Lots of good stuff on the interwebs and by good I mean either thought-provoking or nausea-provoking.
Speaking of nausea, the American Conservative (which has replaced National Review as my online opinion mag of choice) looks at Hillary Clinton as The Military-Industrial Candidate. The article has this quote that is telling (emphasis mine):
Karen Kwiatkowski, a retired Air Force lieutenant colonel who has spent her post-service days protesting the war policies in Iraq and Afghanistan, is more blunt. “Interventionism is a business and it has a constituency and she is tapping into it,” she tells TAC. “She is for the military industrial complex, and she is for the neoconservatives.
On the surface it would appear that Clinton is expert at fusing her touchy-feely side with a seemingly instinctual desire to use the military to sustain and wield American “global leadership” to whatever ends. This approach can yield political paydirt, drawing in hawks from both sides of the spectrum. But to critics it smacks of “soft empire” and in that way, it’s no different than say, Robert Kagan’s neoconservatism—it’s all a matter of branding.”
“You don’t get to be a serious person in Washington until you are considered pro-intervention,” said Mike Lofgren, who spent 30 years as a budget analyst and aide on Capitol Hill, specializing in defense. Plus, the “Clintons, they really like to hang out with rich people and there is a lot of money in the military industrial complex.”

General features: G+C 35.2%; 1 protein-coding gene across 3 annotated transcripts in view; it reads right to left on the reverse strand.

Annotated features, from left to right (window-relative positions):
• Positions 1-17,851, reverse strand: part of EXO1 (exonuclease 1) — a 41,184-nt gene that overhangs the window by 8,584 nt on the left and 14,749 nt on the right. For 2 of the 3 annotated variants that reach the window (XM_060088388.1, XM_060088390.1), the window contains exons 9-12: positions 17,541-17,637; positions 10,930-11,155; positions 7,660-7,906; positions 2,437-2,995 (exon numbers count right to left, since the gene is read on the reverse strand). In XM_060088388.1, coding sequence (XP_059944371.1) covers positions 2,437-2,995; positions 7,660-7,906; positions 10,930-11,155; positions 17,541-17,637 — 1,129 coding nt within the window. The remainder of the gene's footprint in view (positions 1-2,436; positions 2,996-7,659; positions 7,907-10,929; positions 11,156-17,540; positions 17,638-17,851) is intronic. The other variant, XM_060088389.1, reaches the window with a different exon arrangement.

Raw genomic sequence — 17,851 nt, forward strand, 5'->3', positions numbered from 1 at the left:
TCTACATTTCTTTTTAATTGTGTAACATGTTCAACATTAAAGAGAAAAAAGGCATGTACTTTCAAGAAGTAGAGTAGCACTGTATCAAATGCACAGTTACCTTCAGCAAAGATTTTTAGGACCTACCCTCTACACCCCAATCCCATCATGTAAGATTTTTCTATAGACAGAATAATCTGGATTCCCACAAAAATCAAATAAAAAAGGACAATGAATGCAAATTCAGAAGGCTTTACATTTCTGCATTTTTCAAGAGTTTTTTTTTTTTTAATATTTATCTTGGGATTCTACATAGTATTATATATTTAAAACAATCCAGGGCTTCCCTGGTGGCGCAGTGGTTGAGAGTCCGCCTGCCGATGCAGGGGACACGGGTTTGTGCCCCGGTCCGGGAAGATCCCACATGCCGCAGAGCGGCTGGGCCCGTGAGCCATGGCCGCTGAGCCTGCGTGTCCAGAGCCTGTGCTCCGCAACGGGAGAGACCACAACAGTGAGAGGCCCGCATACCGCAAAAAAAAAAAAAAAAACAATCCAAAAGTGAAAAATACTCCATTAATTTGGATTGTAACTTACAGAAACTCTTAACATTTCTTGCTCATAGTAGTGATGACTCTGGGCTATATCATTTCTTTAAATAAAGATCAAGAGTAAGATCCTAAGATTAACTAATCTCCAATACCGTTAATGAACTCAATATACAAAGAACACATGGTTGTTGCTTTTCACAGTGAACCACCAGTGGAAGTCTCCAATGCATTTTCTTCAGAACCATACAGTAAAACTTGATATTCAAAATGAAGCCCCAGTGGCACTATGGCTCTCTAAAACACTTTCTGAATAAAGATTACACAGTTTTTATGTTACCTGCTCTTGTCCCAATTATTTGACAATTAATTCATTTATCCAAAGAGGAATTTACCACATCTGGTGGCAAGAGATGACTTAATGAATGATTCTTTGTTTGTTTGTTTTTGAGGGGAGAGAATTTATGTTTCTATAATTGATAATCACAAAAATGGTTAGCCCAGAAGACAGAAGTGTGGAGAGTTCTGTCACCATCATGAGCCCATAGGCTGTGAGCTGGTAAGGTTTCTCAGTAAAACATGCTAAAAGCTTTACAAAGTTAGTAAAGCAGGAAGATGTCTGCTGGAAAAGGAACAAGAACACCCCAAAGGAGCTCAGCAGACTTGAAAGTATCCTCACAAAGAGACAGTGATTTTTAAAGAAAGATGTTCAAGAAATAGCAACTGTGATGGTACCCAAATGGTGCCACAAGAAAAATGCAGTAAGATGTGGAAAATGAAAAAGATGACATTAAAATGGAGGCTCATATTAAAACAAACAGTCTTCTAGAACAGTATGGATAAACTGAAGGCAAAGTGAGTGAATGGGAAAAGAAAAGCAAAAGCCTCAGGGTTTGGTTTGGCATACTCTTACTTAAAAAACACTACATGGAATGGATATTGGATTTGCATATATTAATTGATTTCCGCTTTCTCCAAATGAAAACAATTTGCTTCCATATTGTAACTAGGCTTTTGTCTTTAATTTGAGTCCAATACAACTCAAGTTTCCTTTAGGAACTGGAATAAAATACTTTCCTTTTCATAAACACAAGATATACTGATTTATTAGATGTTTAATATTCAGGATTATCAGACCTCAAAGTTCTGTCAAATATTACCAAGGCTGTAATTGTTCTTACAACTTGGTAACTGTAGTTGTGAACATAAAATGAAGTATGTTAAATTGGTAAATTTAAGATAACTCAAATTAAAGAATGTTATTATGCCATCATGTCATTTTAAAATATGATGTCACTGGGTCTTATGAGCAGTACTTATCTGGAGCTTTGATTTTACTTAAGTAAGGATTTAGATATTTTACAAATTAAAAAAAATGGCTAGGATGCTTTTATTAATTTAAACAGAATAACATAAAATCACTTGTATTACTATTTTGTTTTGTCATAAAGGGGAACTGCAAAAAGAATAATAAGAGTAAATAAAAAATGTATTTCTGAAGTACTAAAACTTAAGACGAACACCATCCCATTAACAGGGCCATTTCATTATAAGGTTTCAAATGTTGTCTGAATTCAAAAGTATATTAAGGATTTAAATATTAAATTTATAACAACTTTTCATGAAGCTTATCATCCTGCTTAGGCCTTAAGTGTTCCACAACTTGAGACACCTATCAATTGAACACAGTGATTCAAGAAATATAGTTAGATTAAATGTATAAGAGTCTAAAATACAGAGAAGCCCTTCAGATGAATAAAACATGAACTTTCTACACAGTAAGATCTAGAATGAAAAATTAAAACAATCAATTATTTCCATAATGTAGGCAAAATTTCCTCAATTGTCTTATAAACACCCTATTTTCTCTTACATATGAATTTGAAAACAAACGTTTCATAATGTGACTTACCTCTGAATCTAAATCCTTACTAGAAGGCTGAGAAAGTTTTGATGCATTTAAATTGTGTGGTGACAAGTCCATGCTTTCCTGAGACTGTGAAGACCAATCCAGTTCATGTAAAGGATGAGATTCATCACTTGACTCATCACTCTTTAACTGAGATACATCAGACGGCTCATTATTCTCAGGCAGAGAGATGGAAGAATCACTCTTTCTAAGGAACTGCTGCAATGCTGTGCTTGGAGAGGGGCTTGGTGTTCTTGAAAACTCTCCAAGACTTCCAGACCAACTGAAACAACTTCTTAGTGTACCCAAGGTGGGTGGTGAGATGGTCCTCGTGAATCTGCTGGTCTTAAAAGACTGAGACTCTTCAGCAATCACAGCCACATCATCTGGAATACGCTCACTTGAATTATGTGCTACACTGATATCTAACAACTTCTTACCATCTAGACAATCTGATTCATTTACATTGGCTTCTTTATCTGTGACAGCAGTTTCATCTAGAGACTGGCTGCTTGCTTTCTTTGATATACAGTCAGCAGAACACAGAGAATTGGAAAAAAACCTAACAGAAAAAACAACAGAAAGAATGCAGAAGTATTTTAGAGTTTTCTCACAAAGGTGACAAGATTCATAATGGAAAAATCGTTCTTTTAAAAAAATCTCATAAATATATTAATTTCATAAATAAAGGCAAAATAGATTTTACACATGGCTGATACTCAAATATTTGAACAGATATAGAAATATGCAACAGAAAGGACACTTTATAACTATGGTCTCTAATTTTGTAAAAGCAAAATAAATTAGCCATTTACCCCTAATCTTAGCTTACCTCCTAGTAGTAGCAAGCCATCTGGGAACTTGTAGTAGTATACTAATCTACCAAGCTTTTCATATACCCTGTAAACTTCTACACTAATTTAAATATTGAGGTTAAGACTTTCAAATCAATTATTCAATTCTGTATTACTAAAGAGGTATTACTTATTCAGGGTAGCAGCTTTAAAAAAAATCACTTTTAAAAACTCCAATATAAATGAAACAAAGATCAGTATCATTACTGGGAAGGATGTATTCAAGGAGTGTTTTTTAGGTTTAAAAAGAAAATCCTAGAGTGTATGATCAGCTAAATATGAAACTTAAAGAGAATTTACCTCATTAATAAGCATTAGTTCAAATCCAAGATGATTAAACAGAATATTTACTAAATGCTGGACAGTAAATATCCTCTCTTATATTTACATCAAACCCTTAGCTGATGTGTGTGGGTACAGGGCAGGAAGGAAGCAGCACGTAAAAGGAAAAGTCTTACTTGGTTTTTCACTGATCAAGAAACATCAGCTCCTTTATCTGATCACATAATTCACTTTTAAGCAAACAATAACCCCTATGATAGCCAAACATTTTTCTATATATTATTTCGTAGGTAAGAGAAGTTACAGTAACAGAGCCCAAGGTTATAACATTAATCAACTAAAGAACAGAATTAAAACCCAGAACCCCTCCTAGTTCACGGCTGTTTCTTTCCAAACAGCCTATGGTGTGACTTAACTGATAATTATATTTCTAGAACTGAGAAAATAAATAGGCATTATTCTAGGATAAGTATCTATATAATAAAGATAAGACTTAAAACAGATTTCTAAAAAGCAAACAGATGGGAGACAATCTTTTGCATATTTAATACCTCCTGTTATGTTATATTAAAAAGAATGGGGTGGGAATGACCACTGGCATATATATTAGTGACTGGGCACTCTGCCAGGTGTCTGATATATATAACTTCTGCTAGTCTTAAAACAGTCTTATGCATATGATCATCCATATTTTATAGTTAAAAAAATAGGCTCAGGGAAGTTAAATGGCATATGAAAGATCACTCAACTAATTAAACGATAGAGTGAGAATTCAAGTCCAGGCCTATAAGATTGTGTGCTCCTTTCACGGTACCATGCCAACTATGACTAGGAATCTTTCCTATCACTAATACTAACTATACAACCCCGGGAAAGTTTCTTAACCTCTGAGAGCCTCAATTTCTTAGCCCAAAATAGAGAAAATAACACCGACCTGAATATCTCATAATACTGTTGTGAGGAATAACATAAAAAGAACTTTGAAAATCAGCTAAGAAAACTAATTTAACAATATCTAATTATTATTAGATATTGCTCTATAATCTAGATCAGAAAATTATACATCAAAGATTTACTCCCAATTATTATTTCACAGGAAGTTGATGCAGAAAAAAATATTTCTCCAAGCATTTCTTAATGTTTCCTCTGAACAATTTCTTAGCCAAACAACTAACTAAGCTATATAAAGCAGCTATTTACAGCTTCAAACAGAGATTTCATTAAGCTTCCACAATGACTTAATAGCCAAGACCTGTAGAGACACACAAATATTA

Is it possible that so-called "neo-conservatives" might actually prefer hawkish Hillary Clinton over someone with a realism based non-interventionist foreign policy like Rand Paul? I think it is although not many are willing to say it now as Hillary is (or at least used to be) one of the most loathed figures on the political Left. If you are inclined to support the architect of Hillarycare, the precursor to Obamacare, over someone who actually wants to reduce the size and scope of the government because you are terrified of spending a nickel less on the military, you might be many things but a "conservative" of any sort you ain't. I also liked this...
Money, of course, is high on the list for a credible presidential run, and Clinton has been raising lots of it. Hollywood, which appears to hate war only when Republicans are waging it, is forming the left flank in her PAC operations. Meanwhile, Israeli billionaire friend Haim Saban (yes, that Saban) told theWashington Post that he will spend “whatever it takes” to get her elected.
Remember folks, according to the Left it is evil when the Koch brothers spend money to elect Republicans but it is noble when liberal billionaires spend money to elect Democrats.
Harvest Public Media has been doing a series on the obscene amounts of food thrown out in this country in a special report Tossed Out. What seems to be missed are the social changes and economic and cultural pressure that leads to both parents out of the home at a job, which in turn leads to convenience foods and lots of waste. Preparing meals, saving them leftovers and reusing those leftovers takes time and that is a precious commodity in our culture.